New technology changes the taste and fat content of artificial meat

Researchers at the university’s School of Biomedical Engineering have developed a way to create an artificial one that promises more natural taste and texture than other alternatives to traditional animal meat. This is covered in a study published in Cells Tissues Organs.

The method, which was coined by Ravi Selvaganapati and Alireza Shahin-Shamsabadi, is to fold thin sheets of cultured muscle and fat cells grown together in a laboratory. Tissue for human transplantation is also synthesized.

Sheets of living cells as thin as a sheet of printer paper are first grown in culture and then laid out on growth plates. The finished cell sheets are removed and stacked. The sheets are naturally connected to each other.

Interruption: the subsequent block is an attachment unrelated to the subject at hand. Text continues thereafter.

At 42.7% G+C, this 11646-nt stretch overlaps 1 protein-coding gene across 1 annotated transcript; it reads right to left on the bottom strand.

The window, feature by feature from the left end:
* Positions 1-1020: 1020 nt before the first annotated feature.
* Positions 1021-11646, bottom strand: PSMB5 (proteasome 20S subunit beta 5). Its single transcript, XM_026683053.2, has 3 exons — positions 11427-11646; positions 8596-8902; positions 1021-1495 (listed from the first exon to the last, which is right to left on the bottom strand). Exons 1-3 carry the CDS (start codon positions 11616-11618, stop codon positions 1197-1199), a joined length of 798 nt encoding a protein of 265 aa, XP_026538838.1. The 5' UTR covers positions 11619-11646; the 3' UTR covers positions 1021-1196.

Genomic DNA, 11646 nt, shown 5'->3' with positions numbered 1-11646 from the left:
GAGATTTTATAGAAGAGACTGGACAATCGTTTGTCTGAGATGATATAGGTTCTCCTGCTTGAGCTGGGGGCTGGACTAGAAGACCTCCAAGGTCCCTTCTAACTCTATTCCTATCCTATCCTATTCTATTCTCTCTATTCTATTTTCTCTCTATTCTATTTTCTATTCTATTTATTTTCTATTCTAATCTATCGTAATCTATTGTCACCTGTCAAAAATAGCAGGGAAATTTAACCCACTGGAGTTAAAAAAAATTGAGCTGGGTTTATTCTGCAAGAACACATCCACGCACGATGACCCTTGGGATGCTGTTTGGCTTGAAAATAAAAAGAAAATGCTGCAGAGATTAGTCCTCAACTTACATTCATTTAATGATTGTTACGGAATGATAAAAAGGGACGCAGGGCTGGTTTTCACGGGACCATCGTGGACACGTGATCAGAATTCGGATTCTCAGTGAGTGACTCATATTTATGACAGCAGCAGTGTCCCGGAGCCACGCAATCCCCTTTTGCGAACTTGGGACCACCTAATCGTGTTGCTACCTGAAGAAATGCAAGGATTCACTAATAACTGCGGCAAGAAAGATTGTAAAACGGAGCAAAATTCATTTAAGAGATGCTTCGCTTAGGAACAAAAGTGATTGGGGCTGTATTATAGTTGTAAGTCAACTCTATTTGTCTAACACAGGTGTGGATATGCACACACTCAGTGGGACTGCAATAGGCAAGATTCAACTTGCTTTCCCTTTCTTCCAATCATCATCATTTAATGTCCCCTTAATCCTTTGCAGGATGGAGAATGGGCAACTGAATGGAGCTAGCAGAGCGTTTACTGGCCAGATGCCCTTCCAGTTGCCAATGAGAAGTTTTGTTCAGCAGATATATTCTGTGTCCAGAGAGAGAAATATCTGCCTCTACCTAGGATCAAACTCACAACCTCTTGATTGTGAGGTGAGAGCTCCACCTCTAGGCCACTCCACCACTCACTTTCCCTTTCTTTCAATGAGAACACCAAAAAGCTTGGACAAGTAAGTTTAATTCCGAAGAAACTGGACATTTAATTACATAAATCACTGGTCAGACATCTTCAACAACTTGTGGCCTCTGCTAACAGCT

Layers can be folded into a single piece of any thickness, Selvaganapati says, and “tweaked” to specific characteristics, such as fat and marbling.

“Consumers will be able to buy meat with any percentage of fat, just like they buy milk,” says Selvaganapati.

This technology, in addition to experiments on mice and rabbits, is applicable to the cultivation of beef, pork or chicken. Even on an industrial scale.

Author: John Kessler
Graduated From the Massachusetts Institute of Technology. Previously, worked in various little-known media. Currently is an editor and developer of Free News.
Function: Director